In your brain serotonin works a bit differently. It has a lot of influence over your mood, promoting feelings of wellbeing and happiness. Serotonin also helps you achieve more restful sleep and sets your body’s internal clock.
A serotonin imbalance can happen. When the brain doesn’t produce enough serotonin, you might experience a lower mood and sleeplessness. Confusion and brain fog may even set in.
On the other hand, too much serotonin coursing through your brain can be more dangerous. Some illegal drugs cause your brain to dump all of its serotonin stores into the synapse at once. This sudden spike in serotonin and later crash is called serotonin syndrome. It can create paranoia, impair your judgement, and negatively impact your memory. So, safeguard your brain’s supply of serotonin to maintain the delicate balance.
Let’s debunk some myths about oxytocin. This neurotransmitter is much more than the “love hormone.” It’s more than the cuddly chemical messenger it’s been made out to be.
Oxytocin is a powerful neurotransmitter that affects many bodily functions. Your brain makes oxytocin in the hypothalamus and releases it via the pituitary gland to trigger responses all over the body.
Oxytocin urges the walls of the uterus to contract when a woman delivers her baby. This same chemical messenger fosters the bond between mother and child immediately following birth. Oxytocin also makes breast feeding possible, and stimulates the release of milk from mammary glands.
Men, don’t feel left out—oxytocin plays a significant role in your body, too. It helps your brain form strong connections of loyalty and trust. This helps you create important relationships with friends and family.
Be grateful for the chemical messenger the next time you interact with the people you care about. Your body needs oxytocin for its physical and social health— to live and love.
It may be last on this list, but this neurotransmitter was the first discovered in the human body. Acetylcholine is unique because it directly affects your muscles.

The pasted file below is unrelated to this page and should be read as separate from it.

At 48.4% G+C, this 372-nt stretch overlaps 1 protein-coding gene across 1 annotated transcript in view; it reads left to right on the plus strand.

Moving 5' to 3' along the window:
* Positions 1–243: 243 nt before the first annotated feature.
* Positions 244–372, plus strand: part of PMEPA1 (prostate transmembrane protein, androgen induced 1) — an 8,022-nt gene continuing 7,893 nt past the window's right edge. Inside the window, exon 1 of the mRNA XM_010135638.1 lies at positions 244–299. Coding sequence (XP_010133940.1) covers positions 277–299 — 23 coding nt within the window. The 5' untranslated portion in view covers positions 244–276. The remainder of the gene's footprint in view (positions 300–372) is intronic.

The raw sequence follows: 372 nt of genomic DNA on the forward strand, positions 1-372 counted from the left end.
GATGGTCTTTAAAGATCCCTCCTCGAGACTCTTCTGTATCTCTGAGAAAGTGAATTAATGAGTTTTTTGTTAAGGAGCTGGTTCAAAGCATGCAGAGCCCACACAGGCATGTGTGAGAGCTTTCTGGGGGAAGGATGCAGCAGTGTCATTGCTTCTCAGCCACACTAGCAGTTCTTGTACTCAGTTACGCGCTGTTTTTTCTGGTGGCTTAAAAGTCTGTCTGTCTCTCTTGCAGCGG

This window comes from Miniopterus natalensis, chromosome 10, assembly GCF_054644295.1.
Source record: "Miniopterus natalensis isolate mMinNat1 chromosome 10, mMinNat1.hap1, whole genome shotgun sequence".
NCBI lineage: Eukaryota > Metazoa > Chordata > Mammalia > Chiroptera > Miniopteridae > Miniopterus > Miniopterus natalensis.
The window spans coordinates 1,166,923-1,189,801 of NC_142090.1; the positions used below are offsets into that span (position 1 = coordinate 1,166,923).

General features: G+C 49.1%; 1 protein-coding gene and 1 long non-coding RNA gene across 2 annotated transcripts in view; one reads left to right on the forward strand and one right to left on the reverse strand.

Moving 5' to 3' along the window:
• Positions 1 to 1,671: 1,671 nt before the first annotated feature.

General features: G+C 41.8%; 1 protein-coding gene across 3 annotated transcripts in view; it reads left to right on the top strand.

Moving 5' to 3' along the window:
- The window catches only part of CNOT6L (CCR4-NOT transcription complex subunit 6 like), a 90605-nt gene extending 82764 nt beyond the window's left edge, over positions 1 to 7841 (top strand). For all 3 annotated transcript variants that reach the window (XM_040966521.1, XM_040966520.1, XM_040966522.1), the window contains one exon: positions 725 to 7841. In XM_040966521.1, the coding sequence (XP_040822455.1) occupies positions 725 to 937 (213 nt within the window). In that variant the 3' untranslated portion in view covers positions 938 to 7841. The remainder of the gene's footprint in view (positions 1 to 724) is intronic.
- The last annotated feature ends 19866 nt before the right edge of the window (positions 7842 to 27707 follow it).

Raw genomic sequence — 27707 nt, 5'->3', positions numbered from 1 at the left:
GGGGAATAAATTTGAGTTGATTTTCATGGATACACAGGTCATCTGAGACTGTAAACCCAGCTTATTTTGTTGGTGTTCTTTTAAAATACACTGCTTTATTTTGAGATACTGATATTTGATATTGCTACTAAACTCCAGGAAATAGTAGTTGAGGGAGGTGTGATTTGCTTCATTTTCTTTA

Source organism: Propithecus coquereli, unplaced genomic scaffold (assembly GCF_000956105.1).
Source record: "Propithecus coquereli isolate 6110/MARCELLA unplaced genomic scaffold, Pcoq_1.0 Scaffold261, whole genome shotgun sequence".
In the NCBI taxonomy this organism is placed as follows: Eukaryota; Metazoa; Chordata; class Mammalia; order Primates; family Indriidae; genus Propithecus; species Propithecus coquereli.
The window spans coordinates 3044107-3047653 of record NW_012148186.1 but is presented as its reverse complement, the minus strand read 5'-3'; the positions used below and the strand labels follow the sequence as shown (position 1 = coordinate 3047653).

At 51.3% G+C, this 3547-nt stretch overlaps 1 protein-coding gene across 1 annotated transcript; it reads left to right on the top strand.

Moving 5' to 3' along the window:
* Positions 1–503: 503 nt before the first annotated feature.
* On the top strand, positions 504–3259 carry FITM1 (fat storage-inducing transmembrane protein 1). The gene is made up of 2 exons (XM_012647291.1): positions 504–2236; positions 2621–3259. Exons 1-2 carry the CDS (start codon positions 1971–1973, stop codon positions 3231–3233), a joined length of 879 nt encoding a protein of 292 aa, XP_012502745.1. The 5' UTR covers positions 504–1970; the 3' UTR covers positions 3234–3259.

Acetylcholine works at the neuro-muscular junction. That’s the point where your nervous system and muscles meet. When acetylcholine is released from neurons, receptor proteins on muscle fibers take hold of it. Then the presence of acetylcholine triggers an action potential or command in the muscle fiber. But instead of sending signals to a brain cell, acetylcholine makes your muscle contract.
Every time you move your muscles, acetylcholine is in play. This can be voluntary movements or unconscious ones like your heartbeat or the contractions of peristalsis that moves food through your digestive tract.
Muscle movements aren’t all acetylcholine does for you. Your brain’s learning and memory functions are also impacted by this important neurotransmitter.
Apply Your Neurotransmitter Knowledge
Now that you know how neurotransmitters work, consider ways to help them be more efficient for your health.
Planning for enough sleep each night is a great way to give your brain a break that’s possible because of GABA.
Serotonin keeps your gut happy by eliminating foods that upset your stomach. So, eat plenty of protein to restore the serotonin levels in your gut.
You can increase the production of oxytocin by holding your kids close and spending quality time with the people you love.
And you can keep your dopamine levels in check by keeping an eye out for addictive behavior creeping into your daily routine.
Take a minute to appreciate all the work neurotransmitters do in your body. From your heartbeat to your breathing, digestion, and bonding, chemical messengers keep your brain and your body communicating.